16. Knights of Malta Keyhole
Join the small queue near the non descript door for a view well worth the wait. Through manicured gardens framing St.Peter’s Basilica, this lesser known view is a part of the property belongong to the Priory of the Knights of Malta, a Roman Catholic religious order of crusader knights that originated in Jerusalem in the 11th century. It is the oldest surviving chivalric order in the world and is a sovereign entity under international law.
17. Fiat Tour
Hop into a classic Fiat 500 and discover Rome in an exciting and fun way. Weave down small streets with your caravan of cute cars heading places tour buses could never reach. Uncover mysteries of Rome, learn of the legends and make your own magical memories on this epic three hour tour.
When in Rome, do as the Romans, begin your day with a perfectly prepared espresso. The coffee culture in Italy is world class nad perhaps the most sophisticated. If you find yourself in need a midday pick me up, stop by a cafe, nad take your espresso like the locals, short, strong, and quickly. Be sure to brush up on the etiquette beforehand to impress the locals.
When to Go to Rome
Late August: If you don’t mind a little heat and humidity, late August is a great time to visit Rome. Most of the crowds from the peak summer season have been reduced, and the Rome residents are also just returning from holiday, yet most of the shops and restaurants are open.
Mid-Late November: With still relatively mild temperatures and reduced crowds, Mid November is a great time to visit Rome, especially if you don’t enjoy the heat. With Christmas on the horizon, the city winds down and begins preparations for a busy holiday season.
What to Eat in Rome
Saltimbocca alla Romana: Thought to have originated in the northern italy town of Brescia, Saltimbocca has become a staple dish in Rome. Saltimbocca translates to “jump in your mouth” and it couldn’t be more aptly named. Typically consisting of veal, proscuitto and sage cooked in white wine and butter, this is a dish you will not soon forget.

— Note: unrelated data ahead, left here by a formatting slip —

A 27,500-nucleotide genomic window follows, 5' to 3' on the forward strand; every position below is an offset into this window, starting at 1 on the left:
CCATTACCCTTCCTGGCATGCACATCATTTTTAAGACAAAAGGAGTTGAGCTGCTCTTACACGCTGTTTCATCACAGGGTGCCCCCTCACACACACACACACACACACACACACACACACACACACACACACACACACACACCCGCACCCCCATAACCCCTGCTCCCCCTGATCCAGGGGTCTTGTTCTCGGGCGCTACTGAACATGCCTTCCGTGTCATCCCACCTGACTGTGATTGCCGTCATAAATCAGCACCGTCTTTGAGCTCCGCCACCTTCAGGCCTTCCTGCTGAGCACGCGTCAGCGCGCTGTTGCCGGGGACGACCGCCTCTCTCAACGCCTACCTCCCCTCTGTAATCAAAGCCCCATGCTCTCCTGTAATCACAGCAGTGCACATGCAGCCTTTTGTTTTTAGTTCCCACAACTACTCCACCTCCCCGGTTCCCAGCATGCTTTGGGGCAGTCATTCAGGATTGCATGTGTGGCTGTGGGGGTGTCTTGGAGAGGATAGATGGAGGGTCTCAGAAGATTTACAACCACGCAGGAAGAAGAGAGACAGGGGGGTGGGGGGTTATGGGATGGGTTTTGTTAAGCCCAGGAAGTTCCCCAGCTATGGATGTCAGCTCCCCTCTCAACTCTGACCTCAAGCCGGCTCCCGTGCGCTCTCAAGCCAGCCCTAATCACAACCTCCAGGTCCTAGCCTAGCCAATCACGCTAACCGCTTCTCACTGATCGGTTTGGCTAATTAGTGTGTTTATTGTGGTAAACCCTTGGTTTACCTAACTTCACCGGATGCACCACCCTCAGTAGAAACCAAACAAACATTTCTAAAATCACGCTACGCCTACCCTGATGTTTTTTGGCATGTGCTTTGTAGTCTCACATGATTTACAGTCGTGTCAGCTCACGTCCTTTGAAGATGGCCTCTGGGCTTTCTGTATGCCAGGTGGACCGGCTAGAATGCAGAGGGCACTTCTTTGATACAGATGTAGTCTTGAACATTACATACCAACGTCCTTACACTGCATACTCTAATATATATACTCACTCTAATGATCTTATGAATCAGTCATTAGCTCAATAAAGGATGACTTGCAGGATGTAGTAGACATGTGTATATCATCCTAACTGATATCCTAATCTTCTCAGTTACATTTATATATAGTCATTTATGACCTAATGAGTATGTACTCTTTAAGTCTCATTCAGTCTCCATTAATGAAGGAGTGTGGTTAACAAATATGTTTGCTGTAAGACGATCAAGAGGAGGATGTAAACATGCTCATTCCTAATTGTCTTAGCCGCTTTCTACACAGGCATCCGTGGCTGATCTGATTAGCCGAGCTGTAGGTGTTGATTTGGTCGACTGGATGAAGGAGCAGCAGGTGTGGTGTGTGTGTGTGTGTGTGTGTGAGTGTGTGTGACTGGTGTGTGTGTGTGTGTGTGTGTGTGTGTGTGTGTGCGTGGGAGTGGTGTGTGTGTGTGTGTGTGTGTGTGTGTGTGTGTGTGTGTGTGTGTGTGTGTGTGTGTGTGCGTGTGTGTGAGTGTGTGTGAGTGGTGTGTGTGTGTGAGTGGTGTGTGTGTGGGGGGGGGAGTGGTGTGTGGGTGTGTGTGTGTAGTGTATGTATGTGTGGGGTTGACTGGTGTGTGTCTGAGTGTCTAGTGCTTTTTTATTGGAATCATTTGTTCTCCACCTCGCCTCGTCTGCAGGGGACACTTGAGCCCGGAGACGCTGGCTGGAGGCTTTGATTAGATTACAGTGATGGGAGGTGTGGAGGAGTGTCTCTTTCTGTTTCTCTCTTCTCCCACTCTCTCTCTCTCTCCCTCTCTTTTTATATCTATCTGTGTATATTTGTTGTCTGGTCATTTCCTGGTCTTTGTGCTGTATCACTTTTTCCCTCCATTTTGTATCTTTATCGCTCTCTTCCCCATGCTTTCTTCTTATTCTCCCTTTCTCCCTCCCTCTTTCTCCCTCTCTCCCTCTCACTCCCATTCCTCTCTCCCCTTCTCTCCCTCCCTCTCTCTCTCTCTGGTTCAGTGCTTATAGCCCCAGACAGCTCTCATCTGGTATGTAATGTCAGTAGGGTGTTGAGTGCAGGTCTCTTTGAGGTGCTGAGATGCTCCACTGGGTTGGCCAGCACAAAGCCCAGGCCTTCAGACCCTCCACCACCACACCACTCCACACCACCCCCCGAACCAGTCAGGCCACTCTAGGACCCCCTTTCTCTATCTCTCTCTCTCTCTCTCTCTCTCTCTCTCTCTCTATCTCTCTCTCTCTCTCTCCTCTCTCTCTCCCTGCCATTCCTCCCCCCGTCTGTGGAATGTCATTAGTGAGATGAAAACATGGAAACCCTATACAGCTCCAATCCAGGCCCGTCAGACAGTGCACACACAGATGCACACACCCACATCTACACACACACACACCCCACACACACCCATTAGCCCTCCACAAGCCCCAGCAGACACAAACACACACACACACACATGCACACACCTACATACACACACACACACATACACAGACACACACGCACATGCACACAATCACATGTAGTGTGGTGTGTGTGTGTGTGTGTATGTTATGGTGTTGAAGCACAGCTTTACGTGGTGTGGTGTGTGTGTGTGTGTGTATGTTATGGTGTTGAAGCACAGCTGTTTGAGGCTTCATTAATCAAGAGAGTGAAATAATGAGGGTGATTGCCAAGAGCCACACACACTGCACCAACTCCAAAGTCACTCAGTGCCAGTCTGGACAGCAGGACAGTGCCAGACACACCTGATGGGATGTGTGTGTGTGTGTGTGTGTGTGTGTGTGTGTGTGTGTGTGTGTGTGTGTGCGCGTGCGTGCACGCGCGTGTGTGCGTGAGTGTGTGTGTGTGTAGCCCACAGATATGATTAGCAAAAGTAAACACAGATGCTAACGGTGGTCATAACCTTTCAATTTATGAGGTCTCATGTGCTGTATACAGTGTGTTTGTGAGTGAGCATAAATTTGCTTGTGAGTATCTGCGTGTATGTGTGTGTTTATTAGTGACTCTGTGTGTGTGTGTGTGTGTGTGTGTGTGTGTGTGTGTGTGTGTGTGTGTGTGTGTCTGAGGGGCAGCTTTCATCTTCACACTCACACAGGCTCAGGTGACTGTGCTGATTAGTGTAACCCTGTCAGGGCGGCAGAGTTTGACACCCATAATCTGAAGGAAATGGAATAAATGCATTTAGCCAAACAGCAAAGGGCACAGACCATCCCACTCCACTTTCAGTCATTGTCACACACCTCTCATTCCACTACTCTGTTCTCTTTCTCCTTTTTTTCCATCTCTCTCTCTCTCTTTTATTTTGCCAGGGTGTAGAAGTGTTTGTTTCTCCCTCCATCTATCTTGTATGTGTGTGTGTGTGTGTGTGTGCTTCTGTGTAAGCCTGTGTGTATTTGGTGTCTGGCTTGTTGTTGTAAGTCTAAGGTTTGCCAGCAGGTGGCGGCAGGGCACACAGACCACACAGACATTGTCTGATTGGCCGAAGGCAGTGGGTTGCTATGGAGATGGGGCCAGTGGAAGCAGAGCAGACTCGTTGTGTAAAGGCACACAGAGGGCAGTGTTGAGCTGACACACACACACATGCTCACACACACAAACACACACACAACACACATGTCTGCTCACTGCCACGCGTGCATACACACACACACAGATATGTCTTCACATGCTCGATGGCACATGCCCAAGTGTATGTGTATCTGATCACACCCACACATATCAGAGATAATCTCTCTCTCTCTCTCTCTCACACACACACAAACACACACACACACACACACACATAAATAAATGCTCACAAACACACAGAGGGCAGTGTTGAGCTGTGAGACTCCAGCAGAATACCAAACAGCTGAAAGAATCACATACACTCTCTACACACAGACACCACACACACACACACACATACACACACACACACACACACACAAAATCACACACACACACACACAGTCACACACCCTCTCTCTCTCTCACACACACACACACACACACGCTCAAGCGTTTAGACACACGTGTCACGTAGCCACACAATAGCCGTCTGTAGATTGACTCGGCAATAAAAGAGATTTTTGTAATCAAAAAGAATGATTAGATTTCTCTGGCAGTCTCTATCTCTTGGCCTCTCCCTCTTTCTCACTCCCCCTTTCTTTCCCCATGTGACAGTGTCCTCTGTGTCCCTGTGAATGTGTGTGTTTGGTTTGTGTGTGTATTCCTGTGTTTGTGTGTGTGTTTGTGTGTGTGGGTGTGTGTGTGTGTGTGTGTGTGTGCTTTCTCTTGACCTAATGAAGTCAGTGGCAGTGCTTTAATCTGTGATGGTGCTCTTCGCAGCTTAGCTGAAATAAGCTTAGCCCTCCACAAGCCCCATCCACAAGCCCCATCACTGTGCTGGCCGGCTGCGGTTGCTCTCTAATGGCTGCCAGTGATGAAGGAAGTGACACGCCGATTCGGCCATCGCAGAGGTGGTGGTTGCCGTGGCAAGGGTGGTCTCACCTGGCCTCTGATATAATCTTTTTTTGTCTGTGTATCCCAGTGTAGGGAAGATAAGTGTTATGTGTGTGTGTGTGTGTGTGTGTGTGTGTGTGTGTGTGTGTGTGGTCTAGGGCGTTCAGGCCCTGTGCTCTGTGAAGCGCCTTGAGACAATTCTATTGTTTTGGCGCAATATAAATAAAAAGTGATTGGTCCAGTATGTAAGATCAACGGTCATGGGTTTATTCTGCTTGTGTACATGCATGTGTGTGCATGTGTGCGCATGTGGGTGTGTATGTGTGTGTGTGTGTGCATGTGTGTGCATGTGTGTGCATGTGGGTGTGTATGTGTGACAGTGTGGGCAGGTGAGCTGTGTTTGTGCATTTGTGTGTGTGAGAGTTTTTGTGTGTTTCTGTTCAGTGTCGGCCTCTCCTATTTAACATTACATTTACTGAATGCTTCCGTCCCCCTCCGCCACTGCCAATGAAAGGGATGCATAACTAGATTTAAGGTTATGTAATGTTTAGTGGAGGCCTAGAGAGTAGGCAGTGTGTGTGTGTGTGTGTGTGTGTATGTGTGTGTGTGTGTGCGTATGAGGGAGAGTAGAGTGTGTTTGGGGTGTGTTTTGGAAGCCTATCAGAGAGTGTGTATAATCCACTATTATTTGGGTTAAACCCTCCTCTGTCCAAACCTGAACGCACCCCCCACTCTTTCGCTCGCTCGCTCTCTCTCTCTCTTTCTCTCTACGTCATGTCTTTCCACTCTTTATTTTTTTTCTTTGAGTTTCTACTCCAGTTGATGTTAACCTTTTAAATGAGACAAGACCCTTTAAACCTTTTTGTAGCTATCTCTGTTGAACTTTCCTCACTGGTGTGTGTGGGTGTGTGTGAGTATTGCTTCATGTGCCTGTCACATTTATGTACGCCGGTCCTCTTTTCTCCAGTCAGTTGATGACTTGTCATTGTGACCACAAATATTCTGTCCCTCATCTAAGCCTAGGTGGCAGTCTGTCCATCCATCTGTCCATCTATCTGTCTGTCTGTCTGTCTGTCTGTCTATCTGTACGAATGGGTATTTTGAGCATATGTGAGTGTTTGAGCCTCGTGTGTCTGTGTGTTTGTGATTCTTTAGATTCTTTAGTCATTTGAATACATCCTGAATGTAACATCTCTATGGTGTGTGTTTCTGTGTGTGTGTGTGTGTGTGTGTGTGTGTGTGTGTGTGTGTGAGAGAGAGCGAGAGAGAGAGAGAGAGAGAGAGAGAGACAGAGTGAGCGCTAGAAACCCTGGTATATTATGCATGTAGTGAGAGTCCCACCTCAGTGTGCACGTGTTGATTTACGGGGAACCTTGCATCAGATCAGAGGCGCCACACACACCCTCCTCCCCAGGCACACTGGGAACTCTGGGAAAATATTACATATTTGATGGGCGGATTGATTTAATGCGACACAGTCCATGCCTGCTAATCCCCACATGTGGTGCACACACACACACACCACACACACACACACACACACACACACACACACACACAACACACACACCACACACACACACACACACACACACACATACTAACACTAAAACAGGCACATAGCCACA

Pasta Cacio e Pepe: Pasta Cacio e Pepe has taken off in popularity in recent years due to it’s simplicity of quality main ingreidents of pasta, cheese and pepper.
Carbonara: The most typical of Roman cuisine, Carbonara is made with egg, hard cheese, cured pork, and black pepper. The cheese is usually Pecorino Romano, Parmigiano-Reggiano, or a combination of the two.
Best Events in Rome
Taste of Roma
The ultimate italian food festival, Taste of Roma brings together the cities best restaurants and chefs for four amazing days and nights of worl-class dining.
WIth 2000 wine labels, and 600 wineries, the VinoForum is a fantasic event to celebrate learn about Italian wine from industry leaders. Beyond wine, there are several top chefs nad restaurants providing incredible foods from around the region.
Citta della Pizza
The City of Pizza festival invites the best pizza makers in Italy to share thier delicious creations with guests from around the world. This three day celebration highlights ingredients nad techniques unique to the different regions of Italy.
Rome Film Festival
A relatively young, yet important festival for the film industry, the Rome film festival brings actors, directors to Rome to debut their creative works at famous venues throughout the city like the Auditorium Parco della Musica.